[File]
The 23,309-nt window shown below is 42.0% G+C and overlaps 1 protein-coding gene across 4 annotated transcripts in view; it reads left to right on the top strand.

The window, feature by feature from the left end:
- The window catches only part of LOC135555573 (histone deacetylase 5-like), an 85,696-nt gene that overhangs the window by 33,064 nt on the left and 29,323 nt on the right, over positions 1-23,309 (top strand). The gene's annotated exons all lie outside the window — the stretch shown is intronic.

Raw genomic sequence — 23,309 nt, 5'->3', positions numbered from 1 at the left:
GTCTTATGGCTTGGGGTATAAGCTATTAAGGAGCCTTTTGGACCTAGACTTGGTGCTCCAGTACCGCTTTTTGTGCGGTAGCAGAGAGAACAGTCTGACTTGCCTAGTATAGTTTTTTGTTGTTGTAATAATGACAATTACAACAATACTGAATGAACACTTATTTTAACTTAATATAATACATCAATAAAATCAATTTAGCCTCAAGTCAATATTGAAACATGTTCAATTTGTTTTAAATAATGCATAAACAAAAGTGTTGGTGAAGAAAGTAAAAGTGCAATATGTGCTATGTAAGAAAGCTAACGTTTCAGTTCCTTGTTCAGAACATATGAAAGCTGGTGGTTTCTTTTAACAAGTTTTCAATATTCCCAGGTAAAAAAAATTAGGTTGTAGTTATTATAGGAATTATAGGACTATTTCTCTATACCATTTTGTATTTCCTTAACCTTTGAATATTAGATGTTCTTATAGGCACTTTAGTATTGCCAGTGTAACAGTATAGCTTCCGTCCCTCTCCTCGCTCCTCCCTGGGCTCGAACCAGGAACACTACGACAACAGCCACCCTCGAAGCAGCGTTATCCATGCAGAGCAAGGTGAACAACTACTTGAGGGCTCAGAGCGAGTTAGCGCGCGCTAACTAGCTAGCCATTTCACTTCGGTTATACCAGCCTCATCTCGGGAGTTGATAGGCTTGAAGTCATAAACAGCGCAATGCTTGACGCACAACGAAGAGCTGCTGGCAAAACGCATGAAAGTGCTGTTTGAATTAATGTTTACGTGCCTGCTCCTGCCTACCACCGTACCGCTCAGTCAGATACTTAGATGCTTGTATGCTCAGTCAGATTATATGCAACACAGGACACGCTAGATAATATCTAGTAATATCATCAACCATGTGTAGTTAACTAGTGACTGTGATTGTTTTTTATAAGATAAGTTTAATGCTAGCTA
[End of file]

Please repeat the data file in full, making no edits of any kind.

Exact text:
The 23,309-nt window shown below is 42.0% G+C and overlaps 1 protein-coding gene across 4 annotated transcripts in view; it reads left to right on the top strand.

The window, feature by feature from the left end:
- The window catches only part of LOC135555573 (histone deacetylase 5-like), an 85,696-nt gene that overhangs the window by 33,064 nt on the left and 29,323 nt on the right, over positions 1-23,309 (top strand). The gene's annotated exons all lie outside the window — the stretch shown is intronic.

Raw genomic sequence — 23,309 nt, 5'->3', positions numbered from 1 at the left:
GTCTTATGGCTTGGGGTATAAGCTATTAAGGAGCCTTTTGGACCTAGACTTGGTGCTCCAGTACCGCTTTTTGTGCGGTAGCAGAGAGAACAGTCTGACTTGCCTAGTATAGTTTTTTGTTGTTGTAATAATGACAATTACAACAATACTGAATGAACACTTATTTTAACTTAATATAATACATCAATAAAATCAATTTAGCCTCAAGTCAATATTGAAACATGTTCAATTTGTTTTAAATAATGCATAAACAAAAGTGTTGGTGAAGAAAGTAAAAGTGCAATATGTGCTATGTAAGAAAGCTAACGTTTCAGTTCCTTGTTCAGAACATATGAAAGCTGGTGGTTTCTTTTAACAAGTTTTCAATATTCCCAGGTAAAAAAAATTAGGTTGTAGTTATTATAGGAATTATAGGACTATTTCTCTATACCATTTTGTATTTCCTTAACCTTTGAATATTAGATGTTCTTATAGGCACTTTAGTATTGCCAGTGTAACAGTATAGCTTCCGTCCCTCTCCTCGCTCCTCCCTGGGCTCGAACCAGGAACACTACGACAACAGCCACCCTCGAAGCAGCGTTATCCATGCAGAGCAAGGTGAACAACTACTTGAGGGCTCAGAGCGAGTTAGCGCGCGCTAACTAGCTAGCCATTTCACTTCGGTTATACCAGCCTCATCTCGGGAGTTGATAGGCTTGAAGTCATAAACAGCGCAATGCTTGACGCACAACGAAGAGCTGCTGGCAAAACGCATGAAAGTGCTGTTTGAATTAATGTTTACGTGCCTGCTCCTGCCTACCACCGTACCGCTCAGTCAGATACTTAGATGCTTGTATGCTCAGTCAGATTATATGCAACACAGGACACGCTAGATAATATCTAGTAATATCATCAACCATGTGTAGTTAACTAGTGACTGTGATTGTTTTTTATAAGATAAGTTTAATGCTAGCTA